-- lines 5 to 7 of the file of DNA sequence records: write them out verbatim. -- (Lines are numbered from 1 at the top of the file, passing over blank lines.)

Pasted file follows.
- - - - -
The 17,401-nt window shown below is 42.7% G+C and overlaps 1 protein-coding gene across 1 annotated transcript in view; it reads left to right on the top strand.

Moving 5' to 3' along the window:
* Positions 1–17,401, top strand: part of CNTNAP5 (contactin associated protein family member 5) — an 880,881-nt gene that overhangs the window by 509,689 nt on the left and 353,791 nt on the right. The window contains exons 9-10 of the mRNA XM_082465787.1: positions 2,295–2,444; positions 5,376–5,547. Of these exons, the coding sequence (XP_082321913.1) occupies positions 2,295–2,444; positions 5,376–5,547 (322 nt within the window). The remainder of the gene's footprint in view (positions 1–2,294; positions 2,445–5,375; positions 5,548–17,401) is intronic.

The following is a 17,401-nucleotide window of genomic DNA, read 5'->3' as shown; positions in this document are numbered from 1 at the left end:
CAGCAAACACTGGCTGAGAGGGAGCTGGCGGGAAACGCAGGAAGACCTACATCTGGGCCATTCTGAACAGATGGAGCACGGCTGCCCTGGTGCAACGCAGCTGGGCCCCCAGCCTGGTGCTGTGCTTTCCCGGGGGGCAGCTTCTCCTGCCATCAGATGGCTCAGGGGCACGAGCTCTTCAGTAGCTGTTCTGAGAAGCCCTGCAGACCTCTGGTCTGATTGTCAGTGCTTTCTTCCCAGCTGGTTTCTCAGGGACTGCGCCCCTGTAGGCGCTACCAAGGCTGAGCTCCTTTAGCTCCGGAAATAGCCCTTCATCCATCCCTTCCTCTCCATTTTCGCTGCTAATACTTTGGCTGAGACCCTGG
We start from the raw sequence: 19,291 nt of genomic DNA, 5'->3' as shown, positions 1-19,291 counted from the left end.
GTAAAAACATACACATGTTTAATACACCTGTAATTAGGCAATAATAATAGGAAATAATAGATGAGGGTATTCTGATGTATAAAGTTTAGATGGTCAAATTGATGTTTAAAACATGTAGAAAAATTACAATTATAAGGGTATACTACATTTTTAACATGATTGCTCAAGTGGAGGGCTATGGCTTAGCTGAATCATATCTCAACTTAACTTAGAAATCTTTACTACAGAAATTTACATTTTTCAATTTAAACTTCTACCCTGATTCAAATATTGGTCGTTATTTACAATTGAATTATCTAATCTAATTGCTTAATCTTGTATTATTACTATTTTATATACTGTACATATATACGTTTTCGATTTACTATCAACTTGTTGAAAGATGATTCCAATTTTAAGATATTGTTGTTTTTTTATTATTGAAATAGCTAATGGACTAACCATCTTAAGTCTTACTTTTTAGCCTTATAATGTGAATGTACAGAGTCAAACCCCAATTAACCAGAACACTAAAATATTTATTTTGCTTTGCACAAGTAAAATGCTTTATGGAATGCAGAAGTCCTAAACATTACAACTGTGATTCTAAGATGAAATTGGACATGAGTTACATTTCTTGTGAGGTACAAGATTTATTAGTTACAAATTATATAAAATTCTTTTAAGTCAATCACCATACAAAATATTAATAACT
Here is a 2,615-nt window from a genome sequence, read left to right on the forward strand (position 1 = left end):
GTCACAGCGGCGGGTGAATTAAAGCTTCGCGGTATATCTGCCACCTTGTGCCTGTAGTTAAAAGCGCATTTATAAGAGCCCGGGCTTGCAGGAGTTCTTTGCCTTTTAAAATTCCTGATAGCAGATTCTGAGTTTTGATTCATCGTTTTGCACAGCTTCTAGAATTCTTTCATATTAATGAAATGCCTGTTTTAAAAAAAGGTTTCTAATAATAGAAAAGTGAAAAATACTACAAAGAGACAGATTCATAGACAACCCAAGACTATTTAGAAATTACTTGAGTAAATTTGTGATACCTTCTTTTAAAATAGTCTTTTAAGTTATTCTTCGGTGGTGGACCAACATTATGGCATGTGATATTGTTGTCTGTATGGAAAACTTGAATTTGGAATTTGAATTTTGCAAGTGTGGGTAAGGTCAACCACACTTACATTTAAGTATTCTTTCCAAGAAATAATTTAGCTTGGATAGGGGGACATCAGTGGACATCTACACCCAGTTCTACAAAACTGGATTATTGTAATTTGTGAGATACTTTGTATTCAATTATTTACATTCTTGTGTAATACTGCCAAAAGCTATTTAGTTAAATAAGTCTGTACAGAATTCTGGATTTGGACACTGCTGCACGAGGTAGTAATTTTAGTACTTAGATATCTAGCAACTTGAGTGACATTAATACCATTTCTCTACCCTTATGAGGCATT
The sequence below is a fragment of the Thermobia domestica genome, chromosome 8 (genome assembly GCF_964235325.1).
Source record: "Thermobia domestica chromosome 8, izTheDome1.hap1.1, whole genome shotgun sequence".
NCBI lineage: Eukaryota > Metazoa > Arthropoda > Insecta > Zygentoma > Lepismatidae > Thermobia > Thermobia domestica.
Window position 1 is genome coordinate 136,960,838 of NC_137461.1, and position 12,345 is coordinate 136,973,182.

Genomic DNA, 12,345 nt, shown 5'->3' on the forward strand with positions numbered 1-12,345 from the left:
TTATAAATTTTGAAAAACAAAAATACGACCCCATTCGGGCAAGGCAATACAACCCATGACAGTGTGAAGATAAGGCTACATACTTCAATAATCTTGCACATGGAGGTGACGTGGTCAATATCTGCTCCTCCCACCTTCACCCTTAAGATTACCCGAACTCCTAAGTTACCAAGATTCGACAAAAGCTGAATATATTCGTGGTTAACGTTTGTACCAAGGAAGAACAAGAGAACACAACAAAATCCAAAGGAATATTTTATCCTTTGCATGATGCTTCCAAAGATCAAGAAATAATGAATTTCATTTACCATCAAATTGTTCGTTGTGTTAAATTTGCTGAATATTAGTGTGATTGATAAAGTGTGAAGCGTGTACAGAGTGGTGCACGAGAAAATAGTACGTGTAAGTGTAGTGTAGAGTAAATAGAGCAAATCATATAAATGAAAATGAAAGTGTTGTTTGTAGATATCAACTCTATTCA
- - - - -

CAGCAAACACTGGCTGAGAGGGAGCTGGCGGGAAACGCAGGAAGACCTACATCTGGGCCATTCTGAACAGATGGAGCACGGCTGCCCTGGTGCAACGCAGCTGGGCCCCCAGCCTGGTGCTGTGCTTTCCCGGGGGGCAGCTTCTCCTGCCATCAGATGGCTCAGGGGCACGAGCTCTTCAGTAGCTGTTCTGAGAAGCCCTGCAGACCTCTGGTCTGATTGTCAGTGCTTTCTTCCCAGCTGGTTTCTCAGGGACTGCGCCCCTGTAGGCGCTACCAAGGCTGAGCTCCTTTAGCTCCGGAAATAGCCCTTCATCCATCCCTTCCTCTCCATTTTCGCTGCTAATACTTTGGCTGAGACCCTGG
We start from the raw sequence: 19,291 nt of genomic DNA, 5'->3' as shown, positions 1-19,291 counted from the left end.
GTAAAAACATACACATGTTTAATACACCTGTAATTAGGCAATAATAATAGGAAATAATAGATGAGGGTATTCTGATGTATAAAGTTTAGATGGTCAAATTGATGTTTAAAACATGTAGAAAAATTACAATTATAAGGGTATACTACATTTTTAACATGATTGCTCAAGTGGAGGGCTATGGCTTAGCTGAATCATATCTCAACTTAACTTAGAAATCTTTACTACAGAAATTTACATTTTTCAATTTAAACTTCTACCCTGATTCAAATATTGGTCGTTATTTACAATTGAATTATCTAATCTAATTGCTTAATCTTGTATTATTACTATTTTATATACTGTACATATATACGTTTTCGATTTACTATCAACTTGTTGAAAGATGATTCCAATTTTAAGATATTGTTGTTTTTTTATTATTGAAATAGCTAATGGACTAACCATCTTAAGTCTTACTTTTTAGCCTTATAATGTGAATGTACAGAGTCAAACCCCAATTAACCAGAACACTAAAATATTTATTTTGCTTTGCACAAGTAAAATGCTTTATGGAATGCAGAAGTCCTAAACATTACAACTGTGATTCTAAGATGAAATTGGACATGAGTTACATTTCTTGTGAGGTACAAGATTTATTAGTTACAAATTATATAAAATTCTTTTAAGTCAATCACCATACAAAATATTAATAACT